Alliance High School - Bulldog Yearbook (Alliance, NE)

 - Class of 1924

Page 1 of 116

 

Alliance High School - Bulldog Yearbook (Alliance, NE) online yearbook collection, 1924 Edition, Cover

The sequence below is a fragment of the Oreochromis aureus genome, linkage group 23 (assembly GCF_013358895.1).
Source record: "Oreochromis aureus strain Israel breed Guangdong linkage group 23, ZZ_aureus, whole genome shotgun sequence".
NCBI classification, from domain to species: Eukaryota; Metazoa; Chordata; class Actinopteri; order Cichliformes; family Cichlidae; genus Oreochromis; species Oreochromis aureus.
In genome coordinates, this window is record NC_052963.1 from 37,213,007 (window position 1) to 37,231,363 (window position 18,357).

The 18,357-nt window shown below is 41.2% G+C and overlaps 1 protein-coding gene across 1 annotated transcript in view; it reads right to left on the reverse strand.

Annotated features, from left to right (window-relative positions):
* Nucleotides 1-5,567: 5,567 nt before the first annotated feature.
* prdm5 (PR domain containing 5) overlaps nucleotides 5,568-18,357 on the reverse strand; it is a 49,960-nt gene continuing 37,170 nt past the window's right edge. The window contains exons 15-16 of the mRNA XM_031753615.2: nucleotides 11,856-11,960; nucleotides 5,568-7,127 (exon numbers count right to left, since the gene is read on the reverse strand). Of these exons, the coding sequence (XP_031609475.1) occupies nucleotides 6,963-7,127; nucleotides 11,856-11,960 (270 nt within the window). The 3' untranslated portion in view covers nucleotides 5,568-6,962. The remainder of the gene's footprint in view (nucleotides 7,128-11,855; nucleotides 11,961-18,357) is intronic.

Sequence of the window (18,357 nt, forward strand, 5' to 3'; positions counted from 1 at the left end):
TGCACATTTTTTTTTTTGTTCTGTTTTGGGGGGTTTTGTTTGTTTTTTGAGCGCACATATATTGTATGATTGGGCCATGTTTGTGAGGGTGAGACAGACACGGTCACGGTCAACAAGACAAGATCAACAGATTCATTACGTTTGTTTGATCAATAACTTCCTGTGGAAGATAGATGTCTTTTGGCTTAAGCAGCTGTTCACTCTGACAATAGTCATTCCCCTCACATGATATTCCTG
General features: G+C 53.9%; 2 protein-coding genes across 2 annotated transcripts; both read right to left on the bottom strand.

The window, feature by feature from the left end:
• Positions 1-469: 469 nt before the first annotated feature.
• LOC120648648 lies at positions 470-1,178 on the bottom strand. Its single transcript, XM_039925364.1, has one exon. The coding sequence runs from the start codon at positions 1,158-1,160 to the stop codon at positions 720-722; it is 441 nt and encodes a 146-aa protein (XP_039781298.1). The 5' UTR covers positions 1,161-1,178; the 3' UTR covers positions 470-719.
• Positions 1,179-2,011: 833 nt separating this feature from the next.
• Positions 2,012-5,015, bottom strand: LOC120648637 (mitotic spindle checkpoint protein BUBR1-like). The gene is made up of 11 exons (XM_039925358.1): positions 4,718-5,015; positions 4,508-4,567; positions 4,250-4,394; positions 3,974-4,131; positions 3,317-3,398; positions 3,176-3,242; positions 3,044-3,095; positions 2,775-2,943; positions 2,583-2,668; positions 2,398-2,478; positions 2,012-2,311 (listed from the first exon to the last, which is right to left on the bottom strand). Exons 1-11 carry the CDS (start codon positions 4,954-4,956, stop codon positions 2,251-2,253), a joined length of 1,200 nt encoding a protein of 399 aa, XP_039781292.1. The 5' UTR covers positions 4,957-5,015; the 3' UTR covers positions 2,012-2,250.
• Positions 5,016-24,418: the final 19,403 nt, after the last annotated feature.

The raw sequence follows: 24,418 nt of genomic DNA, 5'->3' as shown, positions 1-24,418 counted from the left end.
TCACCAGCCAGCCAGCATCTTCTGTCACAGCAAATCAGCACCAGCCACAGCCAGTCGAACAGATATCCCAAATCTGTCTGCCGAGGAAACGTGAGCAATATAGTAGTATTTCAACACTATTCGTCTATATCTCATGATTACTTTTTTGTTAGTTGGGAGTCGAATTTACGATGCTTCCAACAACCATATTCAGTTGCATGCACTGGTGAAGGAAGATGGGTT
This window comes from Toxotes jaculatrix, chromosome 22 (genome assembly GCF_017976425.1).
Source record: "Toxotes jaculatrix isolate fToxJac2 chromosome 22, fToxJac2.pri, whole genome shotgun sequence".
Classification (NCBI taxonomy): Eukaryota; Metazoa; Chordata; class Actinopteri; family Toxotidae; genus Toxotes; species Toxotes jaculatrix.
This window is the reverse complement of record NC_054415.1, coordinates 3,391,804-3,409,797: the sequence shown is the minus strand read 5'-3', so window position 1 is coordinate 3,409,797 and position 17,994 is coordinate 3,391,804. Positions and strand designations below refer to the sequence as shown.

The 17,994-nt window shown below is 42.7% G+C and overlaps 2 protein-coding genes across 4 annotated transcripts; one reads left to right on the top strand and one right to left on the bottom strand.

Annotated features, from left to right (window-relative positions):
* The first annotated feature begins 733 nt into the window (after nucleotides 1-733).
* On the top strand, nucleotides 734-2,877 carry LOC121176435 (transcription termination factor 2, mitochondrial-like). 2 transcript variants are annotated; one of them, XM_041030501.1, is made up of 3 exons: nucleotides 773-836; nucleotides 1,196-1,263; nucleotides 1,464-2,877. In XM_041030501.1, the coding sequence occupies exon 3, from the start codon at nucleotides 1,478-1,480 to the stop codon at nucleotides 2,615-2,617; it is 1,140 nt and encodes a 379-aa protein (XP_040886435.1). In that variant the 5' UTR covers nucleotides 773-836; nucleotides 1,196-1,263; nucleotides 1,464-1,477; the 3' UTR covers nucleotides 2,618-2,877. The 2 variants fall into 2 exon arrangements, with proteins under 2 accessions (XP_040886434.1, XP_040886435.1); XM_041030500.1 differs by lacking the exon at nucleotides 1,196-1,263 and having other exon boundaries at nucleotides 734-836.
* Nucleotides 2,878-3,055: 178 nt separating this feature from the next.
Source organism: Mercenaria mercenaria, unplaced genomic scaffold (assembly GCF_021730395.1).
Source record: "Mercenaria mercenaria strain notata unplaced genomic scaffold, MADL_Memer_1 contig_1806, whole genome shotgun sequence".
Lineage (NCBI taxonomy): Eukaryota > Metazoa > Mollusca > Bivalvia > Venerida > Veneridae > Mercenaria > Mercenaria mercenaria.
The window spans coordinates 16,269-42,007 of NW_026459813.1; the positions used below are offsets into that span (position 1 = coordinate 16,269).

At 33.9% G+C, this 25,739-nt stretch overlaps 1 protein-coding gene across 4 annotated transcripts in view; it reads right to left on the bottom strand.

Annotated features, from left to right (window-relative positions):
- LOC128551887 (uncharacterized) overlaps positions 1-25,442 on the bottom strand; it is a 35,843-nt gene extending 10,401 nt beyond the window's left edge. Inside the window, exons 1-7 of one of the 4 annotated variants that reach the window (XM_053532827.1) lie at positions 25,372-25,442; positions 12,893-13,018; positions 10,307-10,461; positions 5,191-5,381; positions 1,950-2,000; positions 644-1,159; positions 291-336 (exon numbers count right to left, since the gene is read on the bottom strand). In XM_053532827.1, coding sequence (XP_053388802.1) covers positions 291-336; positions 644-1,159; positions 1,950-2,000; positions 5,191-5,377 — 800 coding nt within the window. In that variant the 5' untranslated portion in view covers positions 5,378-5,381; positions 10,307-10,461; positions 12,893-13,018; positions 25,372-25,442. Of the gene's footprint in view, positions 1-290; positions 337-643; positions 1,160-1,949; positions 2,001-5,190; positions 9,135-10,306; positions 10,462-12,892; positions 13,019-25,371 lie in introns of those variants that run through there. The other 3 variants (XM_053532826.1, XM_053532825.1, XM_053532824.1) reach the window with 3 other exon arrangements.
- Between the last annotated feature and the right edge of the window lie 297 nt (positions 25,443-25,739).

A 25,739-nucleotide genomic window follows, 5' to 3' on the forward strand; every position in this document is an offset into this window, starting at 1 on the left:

Cover



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Text from Pages 1 - 116 of the 1924 volume: